"Do you know the only thing that gives me pleasure? It's to see my dividends coming in."
-- John D. Rockefeller
Many investors feel similar to Mr. Rockefeller, especially if those dividends are high-yielding. Dividends offer plenty of advantages, including the fact that they generally come from well-established companies with competitive advantages and strong cash flow. If you're looking for high-yield dividends for any reason, three Motley Fool contributors think you should check out Chubb Ltd. (NYSE: CB), Welltower Inc. (NYSE:WELL), and Philip Morris (NYSE:PM).
A 136-year record of success
Jordan Wathen (Chubb Ltd): This insurance company is a good one to buy and hold forever because...well, by some measures, it's already halfway to "forever." Chubb got its start as a humble marine insurer in 1882, and it has slowly expanded to become a powerhouse in commercial and personal insurance lines for wealthy clientele.
The company has a niche as a hands-on insurer that proactively seeks to reduce risks for its customers where it can. When wildfires threaten its customers' homes, it has been known to hire its own firemen to protect their residences. It will even send workers to scan behind interior walls in homes for heat signatures that indicate a light switch could be a future fire hazard, just to be safe, of course.
A general paranoia about risk has led to underwriting results that are far and beyond better than the industry average. What it lacks in growth (don't expect much more than single-digit premium growth over time), it makes up for in turning a larger share of premiums into pre-tax profits.
Chubb shares currently offer a yield of roughly 2.3%, about a third better than the yield you'd earn from the average large-cap stock. Over time, dividends should only grow, given Chubb's penchant for rewarding shareholders with larger payouts, and its willingness to repurchase stock at attractive prices.
Poised for growth
Daniel Miller (Welltower Inc.): Investors looking for high-yield dividend stocks should consider looking into a real estate investment trust (REIT). The reason REITs are intriguing for dividend investors is simply because they're forced to pay at least 90% of their taxable income in the form of dividends each year. If that sounds enticing to you, let's cover a well-positioned REIT named Welltower Inc.
Welltower owns a diverse healthcare real estate portfolio including senior housing, medical offices, and nursing/post-acute car sectors, and those assets span the U.S., Canada and United Kingdom. Later this month, Welltower will pay its staggering 190th consecutive quarterly dividend payment, and the good news is that trend is poised to continue for the foreseeable future.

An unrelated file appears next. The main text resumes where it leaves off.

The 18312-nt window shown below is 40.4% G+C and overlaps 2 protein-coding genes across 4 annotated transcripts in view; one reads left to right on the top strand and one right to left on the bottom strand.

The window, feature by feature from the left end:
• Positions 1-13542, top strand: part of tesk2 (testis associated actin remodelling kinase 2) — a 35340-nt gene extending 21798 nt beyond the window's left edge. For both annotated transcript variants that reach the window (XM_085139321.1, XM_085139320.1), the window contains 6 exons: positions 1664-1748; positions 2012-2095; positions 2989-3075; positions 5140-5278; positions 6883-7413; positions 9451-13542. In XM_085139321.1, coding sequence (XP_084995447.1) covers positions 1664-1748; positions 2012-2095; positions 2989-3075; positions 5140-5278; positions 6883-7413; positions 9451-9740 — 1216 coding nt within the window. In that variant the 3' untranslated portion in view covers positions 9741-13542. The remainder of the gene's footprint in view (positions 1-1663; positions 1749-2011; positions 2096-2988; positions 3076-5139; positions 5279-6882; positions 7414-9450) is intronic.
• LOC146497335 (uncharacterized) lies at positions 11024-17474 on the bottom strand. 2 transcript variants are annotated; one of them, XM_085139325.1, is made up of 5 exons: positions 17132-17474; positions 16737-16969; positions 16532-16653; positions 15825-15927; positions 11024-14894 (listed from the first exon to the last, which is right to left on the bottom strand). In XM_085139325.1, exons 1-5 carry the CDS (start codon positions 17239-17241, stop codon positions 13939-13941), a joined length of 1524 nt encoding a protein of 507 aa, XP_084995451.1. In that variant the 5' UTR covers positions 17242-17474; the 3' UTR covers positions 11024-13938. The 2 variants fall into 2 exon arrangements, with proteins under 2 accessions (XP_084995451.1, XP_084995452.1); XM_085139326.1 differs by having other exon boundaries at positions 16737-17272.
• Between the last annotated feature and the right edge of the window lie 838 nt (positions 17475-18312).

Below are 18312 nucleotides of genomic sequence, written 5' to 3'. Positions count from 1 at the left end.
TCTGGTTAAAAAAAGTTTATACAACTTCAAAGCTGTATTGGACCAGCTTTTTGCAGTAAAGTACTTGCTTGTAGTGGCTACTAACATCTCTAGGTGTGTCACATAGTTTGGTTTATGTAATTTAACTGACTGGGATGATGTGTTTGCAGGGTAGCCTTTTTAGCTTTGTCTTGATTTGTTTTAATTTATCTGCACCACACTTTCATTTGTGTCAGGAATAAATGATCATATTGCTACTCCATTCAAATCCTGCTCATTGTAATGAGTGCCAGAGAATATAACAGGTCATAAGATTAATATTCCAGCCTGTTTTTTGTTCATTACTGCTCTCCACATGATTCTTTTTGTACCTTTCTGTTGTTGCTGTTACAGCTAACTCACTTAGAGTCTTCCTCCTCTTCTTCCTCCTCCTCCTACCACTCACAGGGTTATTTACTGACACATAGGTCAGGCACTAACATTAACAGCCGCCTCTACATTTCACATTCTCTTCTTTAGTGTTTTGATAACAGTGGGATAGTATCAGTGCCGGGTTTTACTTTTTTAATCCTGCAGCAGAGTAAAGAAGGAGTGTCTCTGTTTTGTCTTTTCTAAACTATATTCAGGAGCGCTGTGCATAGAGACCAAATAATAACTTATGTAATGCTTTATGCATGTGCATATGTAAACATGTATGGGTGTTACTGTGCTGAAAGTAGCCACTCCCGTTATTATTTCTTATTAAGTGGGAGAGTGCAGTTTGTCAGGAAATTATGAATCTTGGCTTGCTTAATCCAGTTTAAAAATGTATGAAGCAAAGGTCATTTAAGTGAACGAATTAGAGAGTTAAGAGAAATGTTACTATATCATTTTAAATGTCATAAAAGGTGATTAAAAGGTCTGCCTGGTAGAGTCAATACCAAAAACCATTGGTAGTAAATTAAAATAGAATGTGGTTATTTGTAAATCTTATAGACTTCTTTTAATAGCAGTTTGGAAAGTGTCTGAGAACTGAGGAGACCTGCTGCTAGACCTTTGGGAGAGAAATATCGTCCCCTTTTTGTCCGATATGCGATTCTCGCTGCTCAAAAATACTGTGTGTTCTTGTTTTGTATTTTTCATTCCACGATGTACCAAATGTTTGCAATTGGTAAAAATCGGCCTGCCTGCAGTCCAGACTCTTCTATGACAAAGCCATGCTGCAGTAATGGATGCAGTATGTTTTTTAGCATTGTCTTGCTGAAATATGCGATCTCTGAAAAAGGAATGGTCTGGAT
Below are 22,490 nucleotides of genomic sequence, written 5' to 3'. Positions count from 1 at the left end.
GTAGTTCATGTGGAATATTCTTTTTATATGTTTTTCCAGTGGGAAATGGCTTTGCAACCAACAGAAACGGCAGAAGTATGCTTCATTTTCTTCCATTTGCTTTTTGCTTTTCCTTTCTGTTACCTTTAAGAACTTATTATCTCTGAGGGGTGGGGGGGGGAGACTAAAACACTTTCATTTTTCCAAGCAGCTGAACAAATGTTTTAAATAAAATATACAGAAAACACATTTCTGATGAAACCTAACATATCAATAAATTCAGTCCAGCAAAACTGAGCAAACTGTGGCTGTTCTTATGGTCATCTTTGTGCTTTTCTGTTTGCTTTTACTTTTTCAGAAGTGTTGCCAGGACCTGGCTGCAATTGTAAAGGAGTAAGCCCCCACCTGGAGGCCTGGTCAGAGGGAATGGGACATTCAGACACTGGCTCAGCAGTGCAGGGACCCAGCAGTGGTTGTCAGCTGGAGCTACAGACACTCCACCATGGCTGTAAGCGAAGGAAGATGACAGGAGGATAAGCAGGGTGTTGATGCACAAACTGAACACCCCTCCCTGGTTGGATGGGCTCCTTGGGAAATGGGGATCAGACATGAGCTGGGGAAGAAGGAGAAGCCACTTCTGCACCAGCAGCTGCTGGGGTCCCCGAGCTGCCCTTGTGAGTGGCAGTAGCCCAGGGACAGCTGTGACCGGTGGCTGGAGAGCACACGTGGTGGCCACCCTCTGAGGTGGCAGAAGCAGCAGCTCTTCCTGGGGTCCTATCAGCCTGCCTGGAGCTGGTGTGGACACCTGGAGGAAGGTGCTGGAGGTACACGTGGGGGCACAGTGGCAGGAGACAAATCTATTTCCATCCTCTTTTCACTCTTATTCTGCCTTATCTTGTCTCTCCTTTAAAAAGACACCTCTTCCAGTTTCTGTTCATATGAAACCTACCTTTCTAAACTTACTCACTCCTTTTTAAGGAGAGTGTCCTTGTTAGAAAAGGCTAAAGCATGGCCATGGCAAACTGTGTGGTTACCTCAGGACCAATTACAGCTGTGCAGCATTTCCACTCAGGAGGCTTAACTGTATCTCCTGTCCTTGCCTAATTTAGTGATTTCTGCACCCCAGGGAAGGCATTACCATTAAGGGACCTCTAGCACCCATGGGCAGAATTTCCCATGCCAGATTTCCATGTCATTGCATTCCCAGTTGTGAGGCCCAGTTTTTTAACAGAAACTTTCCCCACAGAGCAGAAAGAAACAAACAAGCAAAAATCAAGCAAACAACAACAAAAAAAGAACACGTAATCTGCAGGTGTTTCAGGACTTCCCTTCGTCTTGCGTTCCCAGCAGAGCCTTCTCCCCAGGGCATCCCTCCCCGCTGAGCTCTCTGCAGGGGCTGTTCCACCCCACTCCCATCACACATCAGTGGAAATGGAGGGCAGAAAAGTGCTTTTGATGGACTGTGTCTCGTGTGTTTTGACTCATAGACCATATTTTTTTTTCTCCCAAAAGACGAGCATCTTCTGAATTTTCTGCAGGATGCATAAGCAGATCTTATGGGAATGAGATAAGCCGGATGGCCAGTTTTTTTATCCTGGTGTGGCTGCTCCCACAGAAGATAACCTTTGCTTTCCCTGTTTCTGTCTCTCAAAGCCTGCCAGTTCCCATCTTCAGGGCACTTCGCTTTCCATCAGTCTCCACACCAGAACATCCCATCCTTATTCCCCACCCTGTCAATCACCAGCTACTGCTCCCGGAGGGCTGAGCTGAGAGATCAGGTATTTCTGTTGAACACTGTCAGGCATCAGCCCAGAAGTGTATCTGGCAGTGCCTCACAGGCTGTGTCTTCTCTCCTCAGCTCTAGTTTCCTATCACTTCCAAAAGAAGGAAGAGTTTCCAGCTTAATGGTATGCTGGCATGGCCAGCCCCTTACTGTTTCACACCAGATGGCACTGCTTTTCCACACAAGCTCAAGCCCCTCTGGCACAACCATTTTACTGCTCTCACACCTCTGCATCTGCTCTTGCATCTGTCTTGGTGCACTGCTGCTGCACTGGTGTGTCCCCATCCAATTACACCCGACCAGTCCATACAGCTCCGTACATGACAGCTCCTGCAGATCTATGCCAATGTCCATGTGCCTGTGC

Welltower stands to benefit as America's aging baby-boomer generation enters the age range of 80 and older, a group that spends more than four times on healthcare per capita than the national average. That population is expected to roughly double over the next decade. Further, as our life expectancies continue to increase, it will be more important for the world to scale up services, housing, and care for the increasing number of people needing treatment. Management has also made progress increasing the percentage of cash flow generated from consumers/patients with private insurance: Private insurance generated just under 70% of its operating income in 2010, and that's jumped to over 90% currently.
All in all, Welltower has a history of paying and increasing its dividend, it's well positioned for the aging baby-boomer generation, and its 5.3% dividend yield is certainly attractive for those looking for top high-yield stocks.
A resilient tobacco giant
Jeremy Bowman (Philip Morris): A tobacco stock may seem like a surprising suggestion for a high-yield investor to hold forever since everybody knows smoking rates are declining. However, smoking rates have been falling for more than a generation, and that hasn't stopped tobacco giants like Philip Morris and Altria (NYSE:MO) from rolling up profits. These companies have managed to do so by raising prices and controlling costs on an addictive product that's cheap to manufacture, and more recently by innovating with new products.
The decline in smoking rates is also slower than you might think. For instance, in Philip Morris's most recent quarter, cigarette shipment volume fell by 1.7% to 195.1 billion. However, when new products like heated tobacco units are included, volume sales actually grew by 1.1%, which drove currency-neutral revenue growth of 3.3% to $7.5 billion and a 7.6% increase in operating income to $3.16 billion.
Philip Morris plunged earlier this year on news that sales of its heat-not-burn IQOS products was slowing in Japan, a key market, but it's introducing new models, including a more affordable version in order to boost growth. As the success of JUUL shows, demand for alternative products is strong, and Philip Morris, with its profit machine and distribution network, should find a way to break into it. Meanwhile, investors can count on a dividend yield of 5.1% from a company with a history of reliably raising its dividend.